By Hunter Ellis and Heather Gast | Staff Writer and Managing Editor
After nearly 100 years in higher education, Cincinnati Christian University (CCU) officially announced it’s doors will close its doors at the end of this fall semester.
On Oct. 29, CCU sent a letter to its students that confirmed the university was no longer going to offer accredited degree programs and they would need to finish their degrees elsewhere.
Josiah Kuha, a graduate student at CCU, said the news that the university was closing was sudden and unexpected to students.
“We knew CCU was in a precarious place, but there seemed to be a clear path forward, and a lot of people had hope that CCU would survive,” Kuha said. “When we were suddenly told that it was closing its doors at the end of the semester… it was a punch to the gut.”
This decision was a long time coming for the university. Since the recession in 2008, it has faced massive struggles with enrollment and finances.
In 10 years, CCU has seen its enrollment drop to nearly half its original size. To bring in more students, the university lowered acceptance standards, resulting in a 92% acceptance rate.
Despite having accepted more students, the university’s retention rates and graduation rates dramatically declined. The graduation rate currently stands at 34%.
To address the problems of revenue, CCU laid off a large portion of its staff, and student-to-faculty rates rose as a result. In a last-gasp effort to bring in more revenue and donors, the university adopted a plan in 2015 to add a new stadium and football team. This decision had the opposite of the desired effect and increased the university’s debt.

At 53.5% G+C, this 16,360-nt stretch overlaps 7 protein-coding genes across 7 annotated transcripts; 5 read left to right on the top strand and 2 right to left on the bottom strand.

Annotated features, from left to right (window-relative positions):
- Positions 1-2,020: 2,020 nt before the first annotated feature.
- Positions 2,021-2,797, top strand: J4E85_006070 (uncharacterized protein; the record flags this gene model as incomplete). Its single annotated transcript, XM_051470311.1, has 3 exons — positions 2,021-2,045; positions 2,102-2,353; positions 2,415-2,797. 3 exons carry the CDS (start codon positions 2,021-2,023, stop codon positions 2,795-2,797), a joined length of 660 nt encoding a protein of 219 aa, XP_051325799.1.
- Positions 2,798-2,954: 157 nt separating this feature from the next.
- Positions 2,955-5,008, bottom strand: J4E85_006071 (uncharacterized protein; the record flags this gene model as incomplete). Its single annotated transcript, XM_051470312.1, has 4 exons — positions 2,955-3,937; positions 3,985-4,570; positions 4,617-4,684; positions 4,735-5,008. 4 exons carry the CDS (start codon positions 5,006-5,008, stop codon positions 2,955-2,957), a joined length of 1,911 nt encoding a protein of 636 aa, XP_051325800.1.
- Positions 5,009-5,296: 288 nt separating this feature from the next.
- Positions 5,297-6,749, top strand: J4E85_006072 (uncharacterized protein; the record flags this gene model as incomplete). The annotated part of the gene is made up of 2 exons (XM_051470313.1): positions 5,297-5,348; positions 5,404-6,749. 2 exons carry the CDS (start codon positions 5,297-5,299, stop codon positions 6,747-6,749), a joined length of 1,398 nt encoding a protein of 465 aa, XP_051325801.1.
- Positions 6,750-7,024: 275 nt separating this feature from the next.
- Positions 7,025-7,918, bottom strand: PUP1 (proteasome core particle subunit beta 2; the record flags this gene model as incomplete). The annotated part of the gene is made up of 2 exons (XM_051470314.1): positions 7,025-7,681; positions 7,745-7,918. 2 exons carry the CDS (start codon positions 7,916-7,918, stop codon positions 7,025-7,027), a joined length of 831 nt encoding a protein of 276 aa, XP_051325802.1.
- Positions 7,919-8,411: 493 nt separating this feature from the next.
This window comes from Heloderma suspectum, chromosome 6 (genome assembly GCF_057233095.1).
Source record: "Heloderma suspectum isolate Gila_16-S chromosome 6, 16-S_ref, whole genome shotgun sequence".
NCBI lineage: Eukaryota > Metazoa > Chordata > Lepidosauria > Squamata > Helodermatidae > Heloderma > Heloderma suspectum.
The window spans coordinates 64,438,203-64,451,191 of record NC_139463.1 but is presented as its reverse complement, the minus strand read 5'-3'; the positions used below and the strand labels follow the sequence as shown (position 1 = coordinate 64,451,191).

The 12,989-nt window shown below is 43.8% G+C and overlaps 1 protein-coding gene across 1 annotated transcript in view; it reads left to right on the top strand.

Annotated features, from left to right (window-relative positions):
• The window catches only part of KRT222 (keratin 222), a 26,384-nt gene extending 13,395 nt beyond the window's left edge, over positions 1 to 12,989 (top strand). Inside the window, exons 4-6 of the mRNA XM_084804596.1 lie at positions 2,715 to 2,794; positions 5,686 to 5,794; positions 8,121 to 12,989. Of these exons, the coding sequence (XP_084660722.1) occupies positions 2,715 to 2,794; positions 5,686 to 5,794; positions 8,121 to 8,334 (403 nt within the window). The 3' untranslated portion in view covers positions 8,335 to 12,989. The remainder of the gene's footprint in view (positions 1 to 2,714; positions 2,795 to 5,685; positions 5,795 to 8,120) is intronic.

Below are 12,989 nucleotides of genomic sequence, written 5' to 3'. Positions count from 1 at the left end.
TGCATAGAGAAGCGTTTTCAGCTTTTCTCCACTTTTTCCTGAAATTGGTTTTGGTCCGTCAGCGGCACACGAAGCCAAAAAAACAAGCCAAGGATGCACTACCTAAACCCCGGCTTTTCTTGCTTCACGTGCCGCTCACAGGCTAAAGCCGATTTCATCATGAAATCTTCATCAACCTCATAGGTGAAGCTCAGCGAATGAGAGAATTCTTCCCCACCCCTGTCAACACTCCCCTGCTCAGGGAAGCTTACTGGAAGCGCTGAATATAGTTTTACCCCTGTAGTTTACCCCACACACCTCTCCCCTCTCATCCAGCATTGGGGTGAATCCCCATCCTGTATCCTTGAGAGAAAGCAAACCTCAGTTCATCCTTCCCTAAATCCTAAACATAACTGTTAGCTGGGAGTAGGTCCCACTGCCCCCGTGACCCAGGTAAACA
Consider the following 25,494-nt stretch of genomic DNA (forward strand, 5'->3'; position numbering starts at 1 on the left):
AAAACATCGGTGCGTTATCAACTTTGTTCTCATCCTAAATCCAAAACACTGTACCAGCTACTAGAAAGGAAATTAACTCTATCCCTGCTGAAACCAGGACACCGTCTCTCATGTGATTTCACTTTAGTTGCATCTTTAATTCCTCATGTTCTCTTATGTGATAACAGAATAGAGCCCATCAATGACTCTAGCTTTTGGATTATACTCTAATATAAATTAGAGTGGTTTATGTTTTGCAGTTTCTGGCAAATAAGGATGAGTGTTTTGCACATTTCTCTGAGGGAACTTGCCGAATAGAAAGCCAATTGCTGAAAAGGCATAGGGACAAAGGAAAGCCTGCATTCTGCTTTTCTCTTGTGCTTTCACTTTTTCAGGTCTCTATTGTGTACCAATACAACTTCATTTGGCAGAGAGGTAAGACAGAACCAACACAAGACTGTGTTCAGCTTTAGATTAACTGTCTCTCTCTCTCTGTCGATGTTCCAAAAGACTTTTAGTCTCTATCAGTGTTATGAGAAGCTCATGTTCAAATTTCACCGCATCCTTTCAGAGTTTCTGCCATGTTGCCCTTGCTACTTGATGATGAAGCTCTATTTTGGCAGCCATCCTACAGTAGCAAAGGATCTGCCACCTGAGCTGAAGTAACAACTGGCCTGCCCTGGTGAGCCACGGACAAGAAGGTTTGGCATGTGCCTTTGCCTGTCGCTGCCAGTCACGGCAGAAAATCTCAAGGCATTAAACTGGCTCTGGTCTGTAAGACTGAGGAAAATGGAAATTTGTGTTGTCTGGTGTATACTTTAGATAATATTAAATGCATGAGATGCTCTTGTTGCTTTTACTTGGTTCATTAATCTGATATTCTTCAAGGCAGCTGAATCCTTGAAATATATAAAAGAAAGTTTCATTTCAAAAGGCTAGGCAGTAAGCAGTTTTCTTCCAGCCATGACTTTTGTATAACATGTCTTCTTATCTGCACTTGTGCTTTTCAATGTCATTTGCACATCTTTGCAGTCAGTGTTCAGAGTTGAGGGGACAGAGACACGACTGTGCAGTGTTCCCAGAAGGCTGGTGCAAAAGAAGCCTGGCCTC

The culmination of factors like the low retention and graduation rates forced CCU leadership to take drastic measures.
A misstep by university leaders in appointing a president, but having no documentation, meeting notes or job description to back up the decision, led the Higher Learning Commission to send a letter to CCU asking them to prove why they shouldn’t lose accreditation this past summer.
CCU has stated that it simply has run out of money and are unable to pursue re-accreditation.
With its decision to close, CCU has made an effort to not leave undergraduate and graduate students out in the cold.
The CCU administration has provided a list of 12 schools with whom the administration is working out affiliation agreements for students to transfer.
Other local universities, including Northern Kentucky University and Xavier, have taken it upon themselves to provide for CCU’s students, who learned of the closing after transfer applications were due at most major universities.
Xavier has had several students from CCU reach out about transferring and is offering an expedited transfer application that waives fees.
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